Big hurry towards saving mortgage deals

Article source: Ellen Kelleher -

Big hurry towards saving mortgage deals

Desperate times call for desperate measures, and with the ever rising uncertainty in the mortgage market it seems that the best thing to do, if you anticipate remortgaging within the coming six months, is to get into a stable deal that will leave you protected if lending rates continue to soar and house prices drop even lower.

Borrowers may be able to retain their deals before any of the papers are signed but it is certain that mortgage rates and fees are on the on the rise. This is however a welcome move for if the mortgage rates go down, borrowers will be in a position to move to lenders that will give them a more enticing deal.

For the borrowers whose mortgage rates are expiring, they most definitely need to move fast as major banks and mortgage lenders are continuing to raise their rates. A good example is the Halifax, part of the Halifax Bank of Scotland group, and the largest mortgage lender, raising its fees by 0.1% on average. Others who have done the same include Nationwide Building Society, Britannia and the nationalised Northern Rock; they all increased their rates by between 0.2 and 0.5 percent.

The probable move by the Bank of England to reduce interest rates by the end of the year may not help to instigate a recovery in the mortgage market; it follows that many city analysts believe that mortgage rates will continue to rise and house prices will continue to fall, for the time being anyway. This emphasises the importance of any borrowers who are on Standard Variable Rate deals or coming to the end of their fixed rate deal to go and find a better option before the end of the year. Ray Boulger, technical manager at the mortgage broker John Charcol says that moving in quick to secure a fixed rate is the most ideal thing to do. He adds that a reduction in the value of your property could far outweigh the rate reduction and as he points out, even getting a cheaper fixed rate in 3 months may still mean you loose out in the end. Still, borrowers may not be able to access good loan-to-value (LTV) ratio if the value of their property should continue to fall.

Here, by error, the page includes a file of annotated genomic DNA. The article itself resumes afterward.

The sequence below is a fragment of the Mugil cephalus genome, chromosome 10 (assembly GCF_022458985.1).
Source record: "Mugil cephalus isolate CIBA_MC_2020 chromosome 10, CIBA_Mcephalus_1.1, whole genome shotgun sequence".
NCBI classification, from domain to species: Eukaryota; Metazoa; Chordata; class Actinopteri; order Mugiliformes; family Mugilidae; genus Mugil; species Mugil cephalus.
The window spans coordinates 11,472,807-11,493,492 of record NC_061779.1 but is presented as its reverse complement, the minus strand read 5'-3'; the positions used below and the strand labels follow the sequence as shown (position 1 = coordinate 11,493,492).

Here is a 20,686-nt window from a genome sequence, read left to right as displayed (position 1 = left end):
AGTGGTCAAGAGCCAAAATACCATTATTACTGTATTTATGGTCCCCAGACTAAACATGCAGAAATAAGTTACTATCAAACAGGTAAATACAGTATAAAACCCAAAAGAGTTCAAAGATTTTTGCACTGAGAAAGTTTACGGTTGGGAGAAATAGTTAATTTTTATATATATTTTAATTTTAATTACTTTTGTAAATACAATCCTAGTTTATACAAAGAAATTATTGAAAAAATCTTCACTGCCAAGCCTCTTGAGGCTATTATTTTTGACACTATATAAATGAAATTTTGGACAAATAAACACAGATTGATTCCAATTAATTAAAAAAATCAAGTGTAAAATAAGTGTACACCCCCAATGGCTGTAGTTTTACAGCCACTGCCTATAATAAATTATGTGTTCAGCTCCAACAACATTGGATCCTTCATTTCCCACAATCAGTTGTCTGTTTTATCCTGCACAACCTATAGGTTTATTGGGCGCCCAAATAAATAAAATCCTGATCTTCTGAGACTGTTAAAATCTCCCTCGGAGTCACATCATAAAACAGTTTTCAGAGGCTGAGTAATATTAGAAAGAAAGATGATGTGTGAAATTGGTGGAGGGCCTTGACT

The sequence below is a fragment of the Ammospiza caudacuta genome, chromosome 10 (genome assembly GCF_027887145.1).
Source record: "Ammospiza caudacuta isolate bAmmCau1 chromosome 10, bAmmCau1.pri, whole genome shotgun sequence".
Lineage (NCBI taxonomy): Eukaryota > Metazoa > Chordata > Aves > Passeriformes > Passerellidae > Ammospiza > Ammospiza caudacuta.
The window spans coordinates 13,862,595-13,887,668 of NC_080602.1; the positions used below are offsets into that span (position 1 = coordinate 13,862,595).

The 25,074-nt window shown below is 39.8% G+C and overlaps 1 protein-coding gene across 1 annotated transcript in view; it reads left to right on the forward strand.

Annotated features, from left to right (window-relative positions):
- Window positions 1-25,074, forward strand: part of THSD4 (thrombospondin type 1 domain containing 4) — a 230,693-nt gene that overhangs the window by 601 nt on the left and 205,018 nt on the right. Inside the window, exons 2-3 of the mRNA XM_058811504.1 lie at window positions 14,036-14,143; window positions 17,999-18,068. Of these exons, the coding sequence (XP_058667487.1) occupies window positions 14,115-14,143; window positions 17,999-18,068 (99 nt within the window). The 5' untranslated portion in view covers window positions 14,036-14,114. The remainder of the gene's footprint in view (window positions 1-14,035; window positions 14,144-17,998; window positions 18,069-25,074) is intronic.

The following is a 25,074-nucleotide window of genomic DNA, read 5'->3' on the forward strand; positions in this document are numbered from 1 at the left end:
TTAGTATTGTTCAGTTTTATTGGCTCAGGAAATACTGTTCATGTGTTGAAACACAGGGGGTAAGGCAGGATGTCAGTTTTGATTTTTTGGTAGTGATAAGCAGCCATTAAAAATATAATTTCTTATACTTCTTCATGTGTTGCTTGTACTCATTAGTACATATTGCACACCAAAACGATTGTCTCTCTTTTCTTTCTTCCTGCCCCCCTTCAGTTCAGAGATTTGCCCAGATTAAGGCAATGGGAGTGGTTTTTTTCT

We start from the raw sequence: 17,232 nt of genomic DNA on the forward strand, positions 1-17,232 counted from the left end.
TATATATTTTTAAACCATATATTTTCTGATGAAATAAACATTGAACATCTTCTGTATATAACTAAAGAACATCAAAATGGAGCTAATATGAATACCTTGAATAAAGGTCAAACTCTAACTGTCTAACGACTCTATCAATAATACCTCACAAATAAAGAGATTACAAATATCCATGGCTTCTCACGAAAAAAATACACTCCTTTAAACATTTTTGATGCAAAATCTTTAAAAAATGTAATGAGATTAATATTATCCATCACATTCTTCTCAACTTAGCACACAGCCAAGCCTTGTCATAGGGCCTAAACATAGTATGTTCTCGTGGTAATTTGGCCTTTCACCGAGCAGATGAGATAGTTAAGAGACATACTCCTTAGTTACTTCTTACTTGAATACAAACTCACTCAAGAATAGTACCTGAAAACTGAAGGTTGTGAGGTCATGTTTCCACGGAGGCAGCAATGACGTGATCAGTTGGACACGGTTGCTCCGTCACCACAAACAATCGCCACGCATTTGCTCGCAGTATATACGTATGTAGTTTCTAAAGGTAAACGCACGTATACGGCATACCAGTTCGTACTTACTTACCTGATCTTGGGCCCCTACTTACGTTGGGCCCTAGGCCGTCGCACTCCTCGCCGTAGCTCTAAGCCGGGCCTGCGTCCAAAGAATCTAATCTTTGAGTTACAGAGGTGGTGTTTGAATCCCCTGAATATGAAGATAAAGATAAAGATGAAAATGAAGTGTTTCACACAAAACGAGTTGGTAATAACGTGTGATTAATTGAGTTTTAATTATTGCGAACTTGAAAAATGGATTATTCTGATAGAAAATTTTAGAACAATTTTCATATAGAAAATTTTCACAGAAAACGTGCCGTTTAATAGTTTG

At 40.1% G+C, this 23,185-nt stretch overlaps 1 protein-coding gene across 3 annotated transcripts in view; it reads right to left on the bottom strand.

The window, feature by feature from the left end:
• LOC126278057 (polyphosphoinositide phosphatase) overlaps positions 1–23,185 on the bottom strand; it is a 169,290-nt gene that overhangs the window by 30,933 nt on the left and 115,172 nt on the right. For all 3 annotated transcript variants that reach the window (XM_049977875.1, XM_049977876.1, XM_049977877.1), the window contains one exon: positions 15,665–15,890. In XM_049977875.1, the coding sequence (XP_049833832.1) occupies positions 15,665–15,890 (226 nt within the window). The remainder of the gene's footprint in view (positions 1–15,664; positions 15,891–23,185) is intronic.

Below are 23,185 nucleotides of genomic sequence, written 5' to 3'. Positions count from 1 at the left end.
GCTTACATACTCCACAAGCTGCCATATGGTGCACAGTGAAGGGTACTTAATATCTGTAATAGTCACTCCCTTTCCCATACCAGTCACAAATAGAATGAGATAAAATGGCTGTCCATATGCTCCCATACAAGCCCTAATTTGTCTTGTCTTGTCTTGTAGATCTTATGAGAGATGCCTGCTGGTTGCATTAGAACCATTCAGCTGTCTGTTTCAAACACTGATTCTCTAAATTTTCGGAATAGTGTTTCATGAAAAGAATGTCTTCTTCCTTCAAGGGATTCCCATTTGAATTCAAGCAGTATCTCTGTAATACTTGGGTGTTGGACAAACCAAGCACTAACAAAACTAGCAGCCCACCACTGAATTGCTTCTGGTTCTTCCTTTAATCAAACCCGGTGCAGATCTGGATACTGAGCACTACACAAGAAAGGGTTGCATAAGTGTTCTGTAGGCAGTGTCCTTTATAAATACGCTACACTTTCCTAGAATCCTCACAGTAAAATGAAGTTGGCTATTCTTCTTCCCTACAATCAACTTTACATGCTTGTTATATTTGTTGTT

Ray Boulger also advices that any borrowers in such a situation should move quickly and have a serious talk with their mortgage broker, especially if they are close to hitting the 90 percent LTV barrier. In the current situation it is becoming apparent that those requiring more than 90 percent of the value of their property in a remortgage are not likely to get a preferential rate any time soon.

Brokers are warning those who are signing up for two-year trackers deals and who then hope to switch to fixed rate deal to avoid paying high rates against that option.

For those bold enough to take the risk of rates not falling so fast, they have the option of signing up for a tracker mortgage with no tie in period and then switching to fixed rates if the lending rates continue to rise. Analysts are warning that borrowers should be more cautious and they should be inclined towards fixed-rate deals. For access to a better selection of mortgage products, and more friendly rates, Melanie Bien of Savills Private Finance advises borrowers to use their savings to reduce their Loan to Value ratio.

Little equity with your home means that lenders will charge you a higher lending fee, with there currently being a premium charged for those borrowers wanting more than 75% of the total cost of their home.